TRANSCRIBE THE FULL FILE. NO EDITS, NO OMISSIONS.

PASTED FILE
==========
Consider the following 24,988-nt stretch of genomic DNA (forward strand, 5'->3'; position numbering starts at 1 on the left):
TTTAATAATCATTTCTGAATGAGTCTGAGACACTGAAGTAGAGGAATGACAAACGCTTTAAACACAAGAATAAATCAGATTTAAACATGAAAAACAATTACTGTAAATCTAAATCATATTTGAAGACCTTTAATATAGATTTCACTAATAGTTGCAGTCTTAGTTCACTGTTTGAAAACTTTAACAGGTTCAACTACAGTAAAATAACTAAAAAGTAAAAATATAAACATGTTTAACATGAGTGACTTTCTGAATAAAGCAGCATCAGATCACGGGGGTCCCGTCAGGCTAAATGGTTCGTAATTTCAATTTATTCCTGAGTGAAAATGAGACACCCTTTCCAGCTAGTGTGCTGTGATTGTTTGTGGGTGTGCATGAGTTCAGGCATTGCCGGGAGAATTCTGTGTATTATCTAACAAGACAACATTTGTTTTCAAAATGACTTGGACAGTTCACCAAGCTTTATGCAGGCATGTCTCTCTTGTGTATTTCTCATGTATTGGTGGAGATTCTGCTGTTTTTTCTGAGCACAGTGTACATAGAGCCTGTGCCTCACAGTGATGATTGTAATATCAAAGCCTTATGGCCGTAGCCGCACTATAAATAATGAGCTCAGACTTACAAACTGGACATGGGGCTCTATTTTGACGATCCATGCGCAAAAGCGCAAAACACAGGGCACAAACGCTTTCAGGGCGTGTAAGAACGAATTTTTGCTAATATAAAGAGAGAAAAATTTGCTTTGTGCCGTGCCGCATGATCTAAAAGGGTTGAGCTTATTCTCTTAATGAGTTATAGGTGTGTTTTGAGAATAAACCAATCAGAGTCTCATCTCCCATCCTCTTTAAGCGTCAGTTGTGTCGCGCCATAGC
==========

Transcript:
Consider the following 24,988-nt stretch of genomic DNA (forward strand, 5'->3'; position numbering starts at 1 on the left):
TTTAATAATCATTTCTGAATGAGTCTGAGACACTGAAGTAGAGGAATGACAAACGCTTTAAACACAAGAATAAATCAGATTTAAACATGAAAAACAATTACTGTAAATCTAAATCATATTTGAAGACCTTTAATATAGATTTCACTAATAGTTGCAGTCTTAGTTCACTGTTTGAAAACTTTAACAGGTTCAACTACAGTAAAATAACTAAAAAGTAAAAATATAAACATGTTTAACATGAGTGACTTTCTGAATAAAGCAGCATCAGATCACGGGGGTCCCGTCAGGCTAAATGGTTCGTAATTTCAATTTATTCCTGAGTGAAAATGAGACACCCTTTCCAGCTAGTGTGCTGTGATTGTTTGTGGGTGTGCATGAGTTCAGGCATTGCCGGGAGAATTCTGTGTATTATCTAACAAGACAACATTTGTTTTCAAAATGACTTGGACAGTTCACCAAGCTTTATGCAGGCATGTCTCTCTTGTGTATTTCTCATGTATTGGTGGAGATTCTGCTGTTTTTTCTGAGCACAGTGTACATAGAGCCTGTGCCTCACAGTGATGATTGTAATATCAAAGCCTTATGGCCGTAGCCGCACTATAAATAATGAGCTCAGACTTACAAACTGGACATGGGGCTCTATTTTGACGATCCATGCGCAAAAGCGCAAAACACAGGGCACAAACGCTTTCAGGGCGTGTAAGAACGAATTTTTGCTAATATAAAGAGAGAAAAATTTGCTTTGTGCCGTGCCGCATGATCTAAAAGGGTTGAGCTTATTCTCTTAATGAGTTATAGGTGTGTTTTGAGAATAAACCAATCAGAGTCTCATCTCCCATCCTCTTTAAGCGTCAGTTGTGTCGCGCCATAGC